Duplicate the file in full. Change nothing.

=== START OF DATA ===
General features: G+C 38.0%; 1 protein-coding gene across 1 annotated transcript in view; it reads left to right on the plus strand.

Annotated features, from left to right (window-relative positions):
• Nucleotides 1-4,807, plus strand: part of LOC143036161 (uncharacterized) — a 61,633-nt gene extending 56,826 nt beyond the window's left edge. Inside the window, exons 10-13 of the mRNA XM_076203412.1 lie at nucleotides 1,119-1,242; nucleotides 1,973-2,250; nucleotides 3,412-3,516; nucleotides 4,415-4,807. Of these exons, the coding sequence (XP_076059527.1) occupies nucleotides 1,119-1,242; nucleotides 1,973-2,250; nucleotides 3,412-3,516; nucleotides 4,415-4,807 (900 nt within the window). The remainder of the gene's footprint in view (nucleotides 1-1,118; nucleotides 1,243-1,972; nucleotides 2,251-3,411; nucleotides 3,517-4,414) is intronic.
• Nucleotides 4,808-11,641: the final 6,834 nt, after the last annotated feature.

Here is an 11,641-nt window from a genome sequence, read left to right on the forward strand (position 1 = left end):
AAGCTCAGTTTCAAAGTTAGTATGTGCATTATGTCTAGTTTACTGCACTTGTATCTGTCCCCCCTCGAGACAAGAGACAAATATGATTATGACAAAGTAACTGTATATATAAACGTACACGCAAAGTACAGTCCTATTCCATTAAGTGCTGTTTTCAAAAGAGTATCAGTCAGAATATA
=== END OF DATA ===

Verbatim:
General features: G+C 38.0%; 1 protein-coding gene across 1 annotated transcript in view; it reads left to right on the plus strand.

Annotated features, from left to right (window-relative positions):
• Nucleotides 1-4,807, plus strand: part of LOC143036161 (uncharacterized) — a 61,633-nt gene extending 56,826 nt beyond the window's left edge. Inside the window, exons 10-13 of the mRNA XM_076203412.1 lie at nucleotides 1,119-1,242; nucleotides 1,973-2,250; nucleotides 3,412-3,516; nucleotides 4,415-4,807. Of these exons, the coding sequence (XP_076059527.1) occupies nucleotides 1,119-1,242; nucleotides 1,973-2,250; nucleotides 3,412-3,516; nucleotides 4,415-4,807 (900 nt within the window). The remainder of the gene's footprint in view (nucleotides 1-1,118; nucleotides 1,243-1,972; nucleotides 2,251-3,411; nucleotides 3,517-4,414) is intronic.
• Nucleotides 4,808-11,641: the final 6,834 nt, after the last annotated feature.

Here is an 11,641-nt window from a genome sequence, read left to right on the forward strand (position 1 = left end):
AAGCTCAGTTTCAAAGTTAGTATGTGCATTATGTCTAGTTTACTGCACTTGTATCTGTCCCCCCTCGAGACAAGAGACAAATATGATTATGACAAAGTAACTGTATATATAAACGTACACGCAAAGTACAGTCCTATTCCATTAAGTGCTGTTTTCAAAAGAGTATCAGTCAGAATATA